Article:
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Florida Tax Review

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If you are or have been a student of federal income tax, chances are that you have studied Farid-Es-Sultaneh v. Commissioner, 160 F.2d 812 (2d Cir. 1947), a case addressing a wife’s tax basis in stock received under the terms of a prenuptial agreement. This opinion is included in most basic tax casebooks and is frequently cited by tax scholars and practitioners for the black letter principle that it espouses. Over the last year or so, I have embarked on an archaeology project of sorts, searching for the story behind the case. This article reflects the results of that journey.

The research project resulted in a rather surprising find, however. The facts placed before, and relied upon by, the courts in Farid were not the real facts. The facts as they actually occurred would have resulted in a completely different outcome! On a broader level, the lessons from this discrepancy have implications for many fields of legal study. These are discussed and analyzed in the article.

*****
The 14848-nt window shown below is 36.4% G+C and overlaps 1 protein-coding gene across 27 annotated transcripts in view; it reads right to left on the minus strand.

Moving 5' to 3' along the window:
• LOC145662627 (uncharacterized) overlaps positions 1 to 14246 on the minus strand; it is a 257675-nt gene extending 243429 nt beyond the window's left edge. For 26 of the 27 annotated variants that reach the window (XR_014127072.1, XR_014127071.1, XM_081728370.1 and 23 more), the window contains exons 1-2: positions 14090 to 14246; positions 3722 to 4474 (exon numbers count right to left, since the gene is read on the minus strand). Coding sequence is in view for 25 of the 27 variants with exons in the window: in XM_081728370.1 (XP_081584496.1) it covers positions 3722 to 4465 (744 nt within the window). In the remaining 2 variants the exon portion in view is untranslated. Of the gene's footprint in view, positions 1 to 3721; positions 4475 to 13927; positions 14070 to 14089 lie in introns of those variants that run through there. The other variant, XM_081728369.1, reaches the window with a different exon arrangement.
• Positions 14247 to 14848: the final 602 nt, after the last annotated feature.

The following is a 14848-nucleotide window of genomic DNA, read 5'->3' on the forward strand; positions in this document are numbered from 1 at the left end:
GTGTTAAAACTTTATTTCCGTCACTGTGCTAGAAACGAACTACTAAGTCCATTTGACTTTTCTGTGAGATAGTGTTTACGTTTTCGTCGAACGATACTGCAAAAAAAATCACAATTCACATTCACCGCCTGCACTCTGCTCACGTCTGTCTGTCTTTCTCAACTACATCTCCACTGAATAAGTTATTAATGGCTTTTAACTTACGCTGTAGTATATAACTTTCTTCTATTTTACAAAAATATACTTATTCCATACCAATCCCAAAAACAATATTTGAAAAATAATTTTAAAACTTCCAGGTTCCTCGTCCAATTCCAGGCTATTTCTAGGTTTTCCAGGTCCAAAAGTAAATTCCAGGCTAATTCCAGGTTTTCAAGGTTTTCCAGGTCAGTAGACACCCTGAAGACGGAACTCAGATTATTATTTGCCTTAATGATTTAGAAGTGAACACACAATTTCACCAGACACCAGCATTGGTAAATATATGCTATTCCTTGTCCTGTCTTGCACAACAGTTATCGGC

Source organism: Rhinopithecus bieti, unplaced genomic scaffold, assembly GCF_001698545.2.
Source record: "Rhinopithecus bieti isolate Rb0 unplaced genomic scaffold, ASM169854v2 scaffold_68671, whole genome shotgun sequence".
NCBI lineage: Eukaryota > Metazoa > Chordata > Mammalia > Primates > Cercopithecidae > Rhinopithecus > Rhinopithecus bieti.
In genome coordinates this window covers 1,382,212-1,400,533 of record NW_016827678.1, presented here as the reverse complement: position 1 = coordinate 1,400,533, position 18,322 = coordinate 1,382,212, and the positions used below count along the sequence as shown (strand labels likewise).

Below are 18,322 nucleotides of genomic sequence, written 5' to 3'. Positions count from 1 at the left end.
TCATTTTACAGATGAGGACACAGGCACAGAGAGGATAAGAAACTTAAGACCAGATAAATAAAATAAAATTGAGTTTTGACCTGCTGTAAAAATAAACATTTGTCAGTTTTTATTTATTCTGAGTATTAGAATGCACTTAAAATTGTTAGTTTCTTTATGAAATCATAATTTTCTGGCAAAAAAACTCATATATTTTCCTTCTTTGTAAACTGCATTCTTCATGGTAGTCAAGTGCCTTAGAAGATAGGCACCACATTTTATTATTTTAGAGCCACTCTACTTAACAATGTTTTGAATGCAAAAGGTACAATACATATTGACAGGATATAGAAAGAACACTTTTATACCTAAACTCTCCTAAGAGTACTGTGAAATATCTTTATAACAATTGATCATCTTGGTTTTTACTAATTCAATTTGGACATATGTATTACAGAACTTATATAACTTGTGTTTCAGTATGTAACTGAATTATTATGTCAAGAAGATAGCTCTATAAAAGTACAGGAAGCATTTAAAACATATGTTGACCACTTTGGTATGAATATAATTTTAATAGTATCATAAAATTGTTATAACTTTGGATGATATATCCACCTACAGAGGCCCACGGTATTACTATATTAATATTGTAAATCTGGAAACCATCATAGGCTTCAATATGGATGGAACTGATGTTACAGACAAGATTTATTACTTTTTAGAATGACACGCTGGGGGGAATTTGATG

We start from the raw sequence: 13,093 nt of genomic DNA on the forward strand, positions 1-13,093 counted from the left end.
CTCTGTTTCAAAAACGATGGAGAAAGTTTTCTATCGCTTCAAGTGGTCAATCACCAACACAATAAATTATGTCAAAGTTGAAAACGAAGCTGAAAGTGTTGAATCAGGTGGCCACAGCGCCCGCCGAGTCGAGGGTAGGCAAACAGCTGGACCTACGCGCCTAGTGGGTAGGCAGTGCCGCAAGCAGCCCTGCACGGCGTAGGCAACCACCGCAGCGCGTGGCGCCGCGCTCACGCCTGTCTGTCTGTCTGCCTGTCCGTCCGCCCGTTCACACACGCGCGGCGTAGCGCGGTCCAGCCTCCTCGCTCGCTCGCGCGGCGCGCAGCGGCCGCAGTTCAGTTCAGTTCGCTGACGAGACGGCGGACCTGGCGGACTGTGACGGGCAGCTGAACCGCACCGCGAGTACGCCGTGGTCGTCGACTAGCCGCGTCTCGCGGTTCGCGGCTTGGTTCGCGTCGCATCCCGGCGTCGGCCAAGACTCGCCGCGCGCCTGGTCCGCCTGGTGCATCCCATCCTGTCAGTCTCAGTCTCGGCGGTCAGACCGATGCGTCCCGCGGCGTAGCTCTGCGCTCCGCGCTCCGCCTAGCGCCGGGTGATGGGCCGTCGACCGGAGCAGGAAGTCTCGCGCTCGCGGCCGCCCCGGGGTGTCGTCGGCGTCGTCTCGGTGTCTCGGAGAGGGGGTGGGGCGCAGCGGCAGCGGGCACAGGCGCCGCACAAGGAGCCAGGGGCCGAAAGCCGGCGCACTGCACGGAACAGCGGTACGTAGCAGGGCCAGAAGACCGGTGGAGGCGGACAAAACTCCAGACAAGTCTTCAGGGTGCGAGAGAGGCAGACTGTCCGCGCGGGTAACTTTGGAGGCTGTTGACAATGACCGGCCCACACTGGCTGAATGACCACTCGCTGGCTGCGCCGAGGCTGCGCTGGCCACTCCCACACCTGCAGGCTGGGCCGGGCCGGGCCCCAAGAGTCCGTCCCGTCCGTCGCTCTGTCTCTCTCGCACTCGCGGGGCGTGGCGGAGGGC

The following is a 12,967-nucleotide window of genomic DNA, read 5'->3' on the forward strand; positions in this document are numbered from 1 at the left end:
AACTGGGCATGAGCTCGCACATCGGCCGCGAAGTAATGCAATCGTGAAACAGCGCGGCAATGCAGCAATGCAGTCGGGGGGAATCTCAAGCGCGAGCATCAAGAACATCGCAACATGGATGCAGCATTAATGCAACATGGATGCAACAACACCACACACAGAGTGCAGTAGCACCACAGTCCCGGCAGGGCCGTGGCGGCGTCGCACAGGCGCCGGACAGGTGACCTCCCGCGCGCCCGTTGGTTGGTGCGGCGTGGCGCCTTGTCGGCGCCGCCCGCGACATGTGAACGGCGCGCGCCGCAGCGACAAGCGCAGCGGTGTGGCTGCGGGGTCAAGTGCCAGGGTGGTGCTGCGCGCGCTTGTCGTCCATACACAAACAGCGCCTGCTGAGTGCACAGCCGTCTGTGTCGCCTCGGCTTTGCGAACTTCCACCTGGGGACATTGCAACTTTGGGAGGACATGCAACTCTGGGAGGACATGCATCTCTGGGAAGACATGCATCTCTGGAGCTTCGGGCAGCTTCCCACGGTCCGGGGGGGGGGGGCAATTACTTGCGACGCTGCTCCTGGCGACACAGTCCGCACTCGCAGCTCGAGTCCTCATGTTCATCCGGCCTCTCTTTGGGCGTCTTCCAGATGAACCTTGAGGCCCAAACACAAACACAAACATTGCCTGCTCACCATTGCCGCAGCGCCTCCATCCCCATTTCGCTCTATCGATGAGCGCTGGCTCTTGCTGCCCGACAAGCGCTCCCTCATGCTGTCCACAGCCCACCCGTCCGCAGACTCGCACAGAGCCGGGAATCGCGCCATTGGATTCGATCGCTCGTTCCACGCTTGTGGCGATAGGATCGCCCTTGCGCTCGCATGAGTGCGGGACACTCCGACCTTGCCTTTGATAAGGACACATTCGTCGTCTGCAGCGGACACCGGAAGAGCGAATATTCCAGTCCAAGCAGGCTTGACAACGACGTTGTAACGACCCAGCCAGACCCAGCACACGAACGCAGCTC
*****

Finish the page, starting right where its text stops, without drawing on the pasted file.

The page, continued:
After describing the differences between the fictional version, which the lower and appellate courts relied upon in reaching a decision favorable to Ms. Farid, and the real version, the article explores the possible motives of counsel (for both sides) in stipulating to facts that were untrue. It concludes that strategic advantage probably induced them to agree to the facts. The article then considers the broader implications of counsel’s actions with respect to the disparity in the contexts of substantive tax law, litigation strategy generally and the constraints of the rules of lawyers’ ethics.



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